WARNING: The following article contains spoilers for Jessica Jones Season 2, streaming now on Netflix.
Although there was grousing online about the slow start of Jessica Jones Season 2, the pace quickened with revelations about the private investigator’s past and her powers, Trish Walker’s obsession with the shadowy IGH, and, oh, yeah, Jessica’s mother, who didn’t die in a fiery car crash but is instead a murderous superhuman. Amid all of that, there was also room for satisfying character arcs for Jeri Hogarth and Malcolm Ducasse, with all of the threads coming together in the heartbreaking season finale, “AKA Playland.”
While Trish, Jeri and Malcolm each makes an important choice in the final episode, Jessica’s is taken away from her. But in the end, they end up in much different places than when they began the season, emotionally, at least.
After having spent the past 17 years blaming herself for the car crash that killed her family, Jessica Jones (Krysten Ritter) is confronted with not only the truth about the origin of her superhuman, but also with a woman who has her mother’s voice, perfume and same bad taste in wine, but a different face. Horribly injured in the accident Alisa Jones (Janet McTeer) was saved from certain death by Dr. Karl Malus of IGH, who also treated Jessica. However, she required so many gene-editing treatments that she emerged from a coma five years later a different woman, physically and mentally. Although much stronger than her daughter, Alisa flies into a murderous rage that makes Jessica’s anger issues seem almost charming by comparison.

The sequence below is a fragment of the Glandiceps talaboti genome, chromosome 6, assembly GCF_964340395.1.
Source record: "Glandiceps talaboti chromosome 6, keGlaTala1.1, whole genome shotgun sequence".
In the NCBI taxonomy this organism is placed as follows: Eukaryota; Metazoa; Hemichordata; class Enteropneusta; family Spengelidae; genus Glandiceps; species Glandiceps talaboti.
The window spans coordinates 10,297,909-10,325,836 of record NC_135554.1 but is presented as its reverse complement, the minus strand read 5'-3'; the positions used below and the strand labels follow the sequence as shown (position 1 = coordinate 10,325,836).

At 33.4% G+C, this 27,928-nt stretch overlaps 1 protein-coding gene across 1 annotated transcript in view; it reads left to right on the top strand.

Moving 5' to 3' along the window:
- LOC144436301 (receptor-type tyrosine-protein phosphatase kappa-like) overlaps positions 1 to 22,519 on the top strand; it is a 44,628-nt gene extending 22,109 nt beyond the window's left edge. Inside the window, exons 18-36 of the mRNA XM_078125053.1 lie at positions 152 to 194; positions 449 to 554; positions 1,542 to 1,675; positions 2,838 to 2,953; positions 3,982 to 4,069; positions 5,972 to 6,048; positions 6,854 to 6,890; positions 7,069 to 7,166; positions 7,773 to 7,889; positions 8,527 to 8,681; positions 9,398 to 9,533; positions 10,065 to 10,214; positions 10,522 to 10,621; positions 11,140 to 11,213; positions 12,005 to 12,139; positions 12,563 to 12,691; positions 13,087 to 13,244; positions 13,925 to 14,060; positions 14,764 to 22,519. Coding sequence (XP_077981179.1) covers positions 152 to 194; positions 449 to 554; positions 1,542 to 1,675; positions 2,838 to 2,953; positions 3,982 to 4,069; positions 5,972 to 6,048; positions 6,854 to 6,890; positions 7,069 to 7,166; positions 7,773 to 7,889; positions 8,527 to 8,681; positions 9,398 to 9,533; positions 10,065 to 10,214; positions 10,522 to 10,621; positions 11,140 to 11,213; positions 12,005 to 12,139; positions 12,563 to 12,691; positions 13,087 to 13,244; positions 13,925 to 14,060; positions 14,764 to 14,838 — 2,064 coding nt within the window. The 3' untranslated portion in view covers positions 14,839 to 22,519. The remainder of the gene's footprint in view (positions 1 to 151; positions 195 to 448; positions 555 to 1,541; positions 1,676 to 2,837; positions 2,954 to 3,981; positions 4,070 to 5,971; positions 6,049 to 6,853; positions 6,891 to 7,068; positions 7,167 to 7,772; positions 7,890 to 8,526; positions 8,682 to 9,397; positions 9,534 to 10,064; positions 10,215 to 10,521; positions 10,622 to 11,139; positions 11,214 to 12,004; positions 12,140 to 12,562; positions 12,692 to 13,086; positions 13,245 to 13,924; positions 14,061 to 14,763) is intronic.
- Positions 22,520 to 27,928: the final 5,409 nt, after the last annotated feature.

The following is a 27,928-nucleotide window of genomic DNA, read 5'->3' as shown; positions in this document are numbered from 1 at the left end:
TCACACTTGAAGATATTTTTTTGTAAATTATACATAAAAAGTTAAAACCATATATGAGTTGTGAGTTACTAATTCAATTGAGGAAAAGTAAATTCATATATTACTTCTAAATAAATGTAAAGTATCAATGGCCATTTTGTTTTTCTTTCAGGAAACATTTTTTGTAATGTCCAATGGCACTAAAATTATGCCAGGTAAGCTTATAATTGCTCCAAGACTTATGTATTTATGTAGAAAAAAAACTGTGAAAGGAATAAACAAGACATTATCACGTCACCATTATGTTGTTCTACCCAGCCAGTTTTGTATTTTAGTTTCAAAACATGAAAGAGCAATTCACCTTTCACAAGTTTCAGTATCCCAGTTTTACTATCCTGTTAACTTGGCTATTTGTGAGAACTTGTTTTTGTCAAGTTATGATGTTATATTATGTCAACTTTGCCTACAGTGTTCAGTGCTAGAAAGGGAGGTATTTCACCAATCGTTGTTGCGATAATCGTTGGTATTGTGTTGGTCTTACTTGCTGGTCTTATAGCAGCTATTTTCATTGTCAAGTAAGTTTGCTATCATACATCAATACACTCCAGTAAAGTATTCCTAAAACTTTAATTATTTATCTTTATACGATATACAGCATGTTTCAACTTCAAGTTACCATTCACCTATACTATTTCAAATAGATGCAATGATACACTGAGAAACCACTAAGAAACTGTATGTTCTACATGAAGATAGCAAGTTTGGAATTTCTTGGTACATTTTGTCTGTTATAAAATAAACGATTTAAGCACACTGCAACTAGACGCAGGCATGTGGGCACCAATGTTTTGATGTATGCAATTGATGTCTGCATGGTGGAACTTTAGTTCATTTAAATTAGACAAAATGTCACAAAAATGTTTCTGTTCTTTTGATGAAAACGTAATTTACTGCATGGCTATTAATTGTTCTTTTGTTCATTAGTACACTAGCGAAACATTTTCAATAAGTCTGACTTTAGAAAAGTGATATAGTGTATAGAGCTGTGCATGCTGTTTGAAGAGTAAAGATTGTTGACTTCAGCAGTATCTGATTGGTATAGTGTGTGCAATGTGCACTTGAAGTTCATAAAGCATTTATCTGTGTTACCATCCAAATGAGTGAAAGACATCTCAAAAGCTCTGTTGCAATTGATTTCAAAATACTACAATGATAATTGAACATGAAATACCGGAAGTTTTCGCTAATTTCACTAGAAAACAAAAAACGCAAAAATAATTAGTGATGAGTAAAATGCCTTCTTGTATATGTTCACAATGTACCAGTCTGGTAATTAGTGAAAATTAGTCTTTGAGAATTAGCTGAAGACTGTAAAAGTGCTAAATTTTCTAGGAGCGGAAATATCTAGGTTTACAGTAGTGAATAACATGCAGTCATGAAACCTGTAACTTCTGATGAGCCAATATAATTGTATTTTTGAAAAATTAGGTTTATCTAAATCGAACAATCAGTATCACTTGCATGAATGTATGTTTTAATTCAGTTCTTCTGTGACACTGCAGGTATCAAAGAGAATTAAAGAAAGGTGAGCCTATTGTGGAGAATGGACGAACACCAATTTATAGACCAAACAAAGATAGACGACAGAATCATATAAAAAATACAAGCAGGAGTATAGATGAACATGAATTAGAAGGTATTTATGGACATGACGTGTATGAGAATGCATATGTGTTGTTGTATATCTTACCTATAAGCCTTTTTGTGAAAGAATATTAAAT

So by the time mother and daughter are unexpectedly reunited, Alisa has already committed a half-dozen murders (mostly in an effort to erase any links to IGH and her lover Karl), with no indication that she’s capable of stopping. In a gut-wrenching decision, Jessica turns her mother over to the police, and then attempts to secure for her an easier sentence (life in prison versus isolation at The Raft). When Alisa escapes, she kidnaps Jessica and the two flee north in an RV, stopping only to rescue a family from a car crash reminiscent of their own; under vastly different circumstances, perhaps they might’ve been superheroes — a team, even.
Avoiding pursuing police, they end up at the beachfront Playland amusement park, which holds sentiment for both of them, from happier times long ago. But instead of escaping by water on a boat, as they intended, Alisa instead powers up the Feris wheel, the ride she and Jessica used to enjoy together. When Jessica warns the police will see the lights, Alisa flatly replies, “Let them come,” resigned to her fate and determined not to be responsible for her daughter’s death. “It’s good that it’s here.” It’s certainly noteworthy that the scene is flooded with blues and purples, tones so closely associated with Kilgrave. But here it’s her mother he tries to spur her into action, saying, “Hero isn’t a bad word, Jessica. It’s just someone who gives a shit and does something about it.”
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